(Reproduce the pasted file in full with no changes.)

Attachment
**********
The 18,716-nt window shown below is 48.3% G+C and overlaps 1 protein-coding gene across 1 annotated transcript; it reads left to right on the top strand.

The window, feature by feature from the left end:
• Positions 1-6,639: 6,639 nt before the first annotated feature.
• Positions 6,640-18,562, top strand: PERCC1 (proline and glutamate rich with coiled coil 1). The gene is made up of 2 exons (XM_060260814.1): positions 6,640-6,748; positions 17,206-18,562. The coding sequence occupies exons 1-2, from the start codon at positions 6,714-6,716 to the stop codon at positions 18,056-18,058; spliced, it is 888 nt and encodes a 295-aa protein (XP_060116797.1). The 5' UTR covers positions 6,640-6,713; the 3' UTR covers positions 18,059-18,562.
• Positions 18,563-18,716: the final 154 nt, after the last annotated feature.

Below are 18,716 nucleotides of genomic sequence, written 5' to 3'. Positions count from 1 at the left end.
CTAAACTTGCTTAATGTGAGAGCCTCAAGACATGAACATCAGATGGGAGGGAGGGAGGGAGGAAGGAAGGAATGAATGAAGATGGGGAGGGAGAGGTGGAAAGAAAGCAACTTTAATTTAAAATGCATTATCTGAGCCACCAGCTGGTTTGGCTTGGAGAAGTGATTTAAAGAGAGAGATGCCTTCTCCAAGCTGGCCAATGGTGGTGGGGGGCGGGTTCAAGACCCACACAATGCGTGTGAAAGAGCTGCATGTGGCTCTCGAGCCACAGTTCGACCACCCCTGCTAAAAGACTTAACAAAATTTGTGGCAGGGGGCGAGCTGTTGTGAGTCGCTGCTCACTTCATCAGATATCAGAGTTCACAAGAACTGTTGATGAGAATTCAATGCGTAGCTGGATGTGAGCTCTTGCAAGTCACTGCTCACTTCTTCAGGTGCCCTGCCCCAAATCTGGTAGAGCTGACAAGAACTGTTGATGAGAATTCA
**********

The 18,716-nt window shown below is 48.3% G+C and overlaps 1 protein-coding gene across 1 annotated transcript; it reads left to right on the top strand.

The window, feature by feature from the left end:
• Positions 1-6,639: 6,639 nt before the first annotated feature.
• Positions 6,640-18,562, top strand: PERCC1 (proline and glutamate rich with coiled coil 1). The gene is made up of 2 exons (XM_060260814.1): positions 6,640-6,748; positions 17,206-18,562. The coding sequence occupies exons 1-2, from the start codon at positions 6,714-6,716 to the stop codon at positions 18,056-18,058; spliced, it is 888 nt and encodes a 295-aa protein (XP_060116797.1). The 5' UTR covers positions 6,640-6,713; the 3' UTR covers positions 18,059-18,562.
• Positions 18,563-18,716: the final 154 nt, after the last annotated feature.

Below are 18,716 nucleotides of genomic sequence, written 5' to 3'. Positions count from 1 at the left end.
CTAAACTTGCTTAATGTGAGAGCCTCAAGACATGAACATCAGATGGGAGGGAGGGAGGGAGGAAGGAAGGAATGAATGAAGATGGGGAGGGAGAGGTGGAAAGAAAGCAACTTTAATTTAAAATGCATTATCTGAGCCACCAGCTGGTTTGGCTTGGAGAAGTGATTTAAAGAGAGAGATGCCTTCTCCAAGCTGGCCAATGGTGGTGGGGGGCGGGTTCAAGACCCACACAATGCGTGTGAAAGAGCTGCATGTGGCTCTCGAGCCACAGTTCGACCACCCCTGCTAAAAGACTTAACAAAATTTGTGGCAGGGGGCGAGCTGTTGTGAGTCGCTGCTCACTTCATCAGATATCAGAGTTCACAAGAACTGTTGATGAGAATTCAATGCGTAGCTGGATGTGAGCTCTTGCAAGTCACTGCTCACTTCTTCAGGTGCCCTGCCCCAAATCTGGTAGAGCTGACAAGAACTGTTGATGAGAATTCA